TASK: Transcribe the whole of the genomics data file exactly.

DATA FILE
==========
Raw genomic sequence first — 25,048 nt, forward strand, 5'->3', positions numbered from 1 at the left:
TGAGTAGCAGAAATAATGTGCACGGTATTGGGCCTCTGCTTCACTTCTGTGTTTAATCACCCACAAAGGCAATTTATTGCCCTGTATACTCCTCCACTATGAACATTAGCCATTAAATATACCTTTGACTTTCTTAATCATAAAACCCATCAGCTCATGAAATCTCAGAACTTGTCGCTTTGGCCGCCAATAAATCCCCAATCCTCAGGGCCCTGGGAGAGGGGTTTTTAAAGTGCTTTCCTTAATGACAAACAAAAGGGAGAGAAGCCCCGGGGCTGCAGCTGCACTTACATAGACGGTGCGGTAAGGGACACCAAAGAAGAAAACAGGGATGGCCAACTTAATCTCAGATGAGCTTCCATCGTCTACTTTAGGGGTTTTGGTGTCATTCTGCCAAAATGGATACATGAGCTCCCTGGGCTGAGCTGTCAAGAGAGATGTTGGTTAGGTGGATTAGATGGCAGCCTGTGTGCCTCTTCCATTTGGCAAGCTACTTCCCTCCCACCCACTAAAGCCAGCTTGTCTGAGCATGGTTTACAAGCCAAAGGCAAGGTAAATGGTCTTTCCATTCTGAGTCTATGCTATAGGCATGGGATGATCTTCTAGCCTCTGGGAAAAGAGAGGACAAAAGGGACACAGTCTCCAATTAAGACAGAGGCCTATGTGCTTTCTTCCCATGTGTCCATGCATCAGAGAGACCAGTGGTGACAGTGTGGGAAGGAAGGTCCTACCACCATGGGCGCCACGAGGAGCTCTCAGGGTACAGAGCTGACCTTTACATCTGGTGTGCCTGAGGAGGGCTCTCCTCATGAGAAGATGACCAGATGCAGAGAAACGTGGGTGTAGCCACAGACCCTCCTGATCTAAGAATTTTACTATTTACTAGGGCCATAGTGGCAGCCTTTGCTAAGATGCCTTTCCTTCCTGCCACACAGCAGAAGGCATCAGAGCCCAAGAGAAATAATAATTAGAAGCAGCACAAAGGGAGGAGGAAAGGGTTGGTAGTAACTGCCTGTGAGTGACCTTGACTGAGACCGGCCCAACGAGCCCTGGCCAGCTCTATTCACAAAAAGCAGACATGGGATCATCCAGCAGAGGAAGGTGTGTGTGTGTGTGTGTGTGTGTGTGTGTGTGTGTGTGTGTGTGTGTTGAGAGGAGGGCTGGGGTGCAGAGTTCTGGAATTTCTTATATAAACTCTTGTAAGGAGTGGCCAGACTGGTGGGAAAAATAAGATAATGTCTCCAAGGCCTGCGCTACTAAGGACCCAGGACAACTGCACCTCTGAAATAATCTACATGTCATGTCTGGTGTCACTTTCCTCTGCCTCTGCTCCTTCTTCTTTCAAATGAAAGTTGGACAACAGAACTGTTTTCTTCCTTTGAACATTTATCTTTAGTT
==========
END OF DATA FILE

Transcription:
Raw genomic sequence first — 25,048 nt, forward strand, 5'->3', positions numbered from 1 at the left:
TGAGTAGCAGAAATAATGTGCACGGTATTGGGCCTCTGCTTCACTTCTGTGTTTAATCACCCACAAAGGCAATTTATTGCCCTGTATACTCCTCCACTATGAACATTAGCCATTAAATATACCTTTGACTTTCTTAATCATAAAACCCATCAGCTCATGAAATCTCAGAACTTGTCGCTTTGGCCGCCAATAAATCCCCAATCCTCAGGGCCCTGGGAGAGGGGTTTTTAAAGTGCTTTCCTTAATGACAAACAAAAGGGAGAGAAGCCCCGGGGCTGCAGCTGCACTTACATAGACGGTGCGGTAAGGGACACCAAAGAAGAAAACAGGGATGGCCAACTTAATCTCAGATGAGCTTCCATCGTCTACTTTAGGGGTTTTGGTGTCATTCTGCCAAAATGGATACATGAGCTCCCTGGGCTGAGCTGTCAAGAGAGATGTTGGTTAGGTGGATTAGATGGCAGCCTGTGTGCCTCTTCCATTTGGCAAGCTACTTCCCTCCCACCCACTAAAGCCAGCTTGTCTGAGCATGGTTTACAAGCCAAAGGCAAGGTAAATGGTCTTTCCATTCTGAGTCTATGCTATAGGCATGGGATGATCTTCTAGCCTCTGGGAAAAGAGAGGACAAAAGGGACACAGTCTCCAATTAAGACAGAGGCCTATGTGCTTTCTTCCCATGTGTCCATGCATCAGAGAGACCAGTGGTGACAGTGTGGGAAGGAAGGTCCTACCACCATGGGCGCCACGAGGAGCTCTCAGGGTACAGAGCTGACCTTTACATCTGGTGTGCCTGAGGAGGGCTCTCCTCATGAGAAGATGACCAGATGCAGAGAAACGTGGGTGTAGCCACAGACCCTCCTGATCTAAGAATTTTACTATTTACTAGGGCCATAGTGGCAGCCTTTGCTAAGATGCCTTTCCTTCCTGCCACACAGCAGAAGGCATCAGAGCCCAAGAGAAATAATAATTAGAAGCAGCACAAAGGGAGGAGGAAAGGGTTGGTAGTAACTGCCTGTGAGTGACCTTGACTGAGACCGGCCCAACGAGCCCTGGCCAGCTCTATTCACAAAAAGCAGACATGGGATCATCCAGCAGAGGAAGGTGTGTGTGTGTGTGTGTGTGTGTGTGTGTGTGTGTGTGTGTGTGTGTTGAGAGGAGGGCTGGGGTGCAGAGTTCTGGAATTTCTTATATAAACTCTTGTAAGGAGTGGCCAGACTGGTGGGAAAAATAAGATAATGTCTCCAAGGCCTGCGCTACTAAGGACCCAGGACAACTGCACCTCTGAAATAATCTACATGTCATGTCTGGTGTCACTTTCCTCTGCCTCTGCTCCTTCTTCTTTCAAATGAAAGTTGGACAACAGAACTGTTTTCTTCCTTTGAACATTTATCTTTAGTT